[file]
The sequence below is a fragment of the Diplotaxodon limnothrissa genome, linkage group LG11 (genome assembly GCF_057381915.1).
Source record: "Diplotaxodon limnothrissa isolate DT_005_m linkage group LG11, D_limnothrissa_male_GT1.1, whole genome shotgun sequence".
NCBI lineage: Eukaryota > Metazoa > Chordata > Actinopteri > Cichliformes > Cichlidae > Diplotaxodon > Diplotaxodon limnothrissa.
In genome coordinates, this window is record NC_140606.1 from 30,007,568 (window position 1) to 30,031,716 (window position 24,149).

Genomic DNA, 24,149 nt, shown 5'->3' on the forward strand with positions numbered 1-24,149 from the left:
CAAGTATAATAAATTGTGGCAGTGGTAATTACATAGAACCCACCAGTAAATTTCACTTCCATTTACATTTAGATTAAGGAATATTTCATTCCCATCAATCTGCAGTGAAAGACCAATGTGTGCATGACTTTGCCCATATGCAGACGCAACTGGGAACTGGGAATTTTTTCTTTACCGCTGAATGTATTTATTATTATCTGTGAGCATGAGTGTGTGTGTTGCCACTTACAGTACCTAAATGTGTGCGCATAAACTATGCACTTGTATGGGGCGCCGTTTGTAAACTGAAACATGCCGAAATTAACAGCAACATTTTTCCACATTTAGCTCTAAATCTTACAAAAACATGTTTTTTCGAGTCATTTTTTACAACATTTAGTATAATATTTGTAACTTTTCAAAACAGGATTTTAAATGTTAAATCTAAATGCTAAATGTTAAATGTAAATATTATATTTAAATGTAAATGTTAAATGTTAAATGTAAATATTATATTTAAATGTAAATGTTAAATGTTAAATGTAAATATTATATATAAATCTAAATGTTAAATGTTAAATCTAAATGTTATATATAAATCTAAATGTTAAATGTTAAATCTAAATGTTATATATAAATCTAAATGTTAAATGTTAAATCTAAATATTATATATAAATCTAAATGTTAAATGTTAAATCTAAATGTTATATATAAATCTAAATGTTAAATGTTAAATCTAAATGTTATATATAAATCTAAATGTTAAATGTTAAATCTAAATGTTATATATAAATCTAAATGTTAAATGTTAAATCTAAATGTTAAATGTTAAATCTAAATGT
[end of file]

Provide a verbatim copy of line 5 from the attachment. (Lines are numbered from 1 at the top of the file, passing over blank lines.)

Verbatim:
Genomic DNA, 24,149 nt, shown 5'->3' on the forward strand with positions numbered 1-24,149 from the left: